As House Republicans planned to vote on the American Health Care Act, their attempt to replace the Affordable Care Act, reports of the bill’s potential negative impact on health care in the United States keep piling up. Following an analysis from the Brookings Institution that found the bill would make it possible to bring back things like lifetime benefit caps and out-of-pocket expenditure limits, Avalere Health, a consulting firm, reported that the legislation would not do nearly as much as its authors claim to help people with pre-existing chronic conditions.
Right now, the bill earmarks $23 billion to help people with pre-existing conditions afford the higher prices they would likely face if it becomes law. Chris Sloan, senior manager at Avalere, said that’s enough to cover about five percent of the people with pre-existing conditions who currently receive health insurance through the law’s health insurance exchanges.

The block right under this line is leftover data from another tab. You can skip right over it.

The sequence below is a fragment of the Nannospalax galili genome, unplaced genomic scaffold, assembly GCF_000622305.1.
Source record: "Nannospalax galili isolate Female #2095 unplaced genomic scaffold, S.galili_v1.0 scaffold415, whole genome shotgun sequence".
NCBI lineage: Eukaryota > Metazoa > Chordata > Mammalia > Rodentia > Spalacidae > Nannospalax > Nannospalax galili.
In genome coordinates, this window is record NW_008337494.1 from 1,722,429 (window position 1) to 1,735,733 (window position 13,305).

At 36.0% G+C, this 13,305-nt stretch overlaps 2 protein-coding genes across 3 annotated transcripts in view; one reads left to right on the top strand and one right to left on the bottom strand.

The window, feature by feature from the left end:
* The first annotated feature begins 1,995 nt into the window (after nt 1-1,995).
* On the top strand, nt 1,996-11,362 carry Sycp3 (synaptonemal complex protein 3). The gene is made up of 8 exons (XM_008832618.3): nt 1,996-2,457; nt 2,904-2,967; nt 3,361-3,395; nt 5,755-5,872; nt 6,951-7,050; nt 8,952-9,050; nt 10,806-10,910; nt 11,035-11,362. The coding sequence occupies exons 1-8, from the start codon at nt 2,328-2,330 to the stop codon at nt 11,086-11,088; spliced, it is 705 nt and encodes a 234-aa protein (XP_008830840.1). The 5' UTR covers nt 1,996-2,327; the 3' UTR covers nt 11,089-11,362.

Further, he says, even if all the money the bill would plow into a so-called Patient and State Stability Fund were dedicated to assisting people with pre-existing conditions, it would only cover about 600,000 of them. Currently, 2.2 million Americans who buy insurance on the individual market have pre-existing chronic conditions.
“Texas alone has approximately 190,000 enrollees in its individual market with pre-existing chronic conditions, nearly 80,000 more people than the funds earmarked for the entire country would cover,” he writes. “Florida has 205,000, nearly 95,000 more than the funds allotted nationally amounts would cover.”
As bad as that sounds, Sloan says, reality is probably worse.
“In each step of this analysis, Avalere used a conservative set of assumptions,” he writes. “As such, the claims costs per enrollee are more likely to be underestimated, thereby overstating the number of individuals covered under AHCA funding, than overestimated.”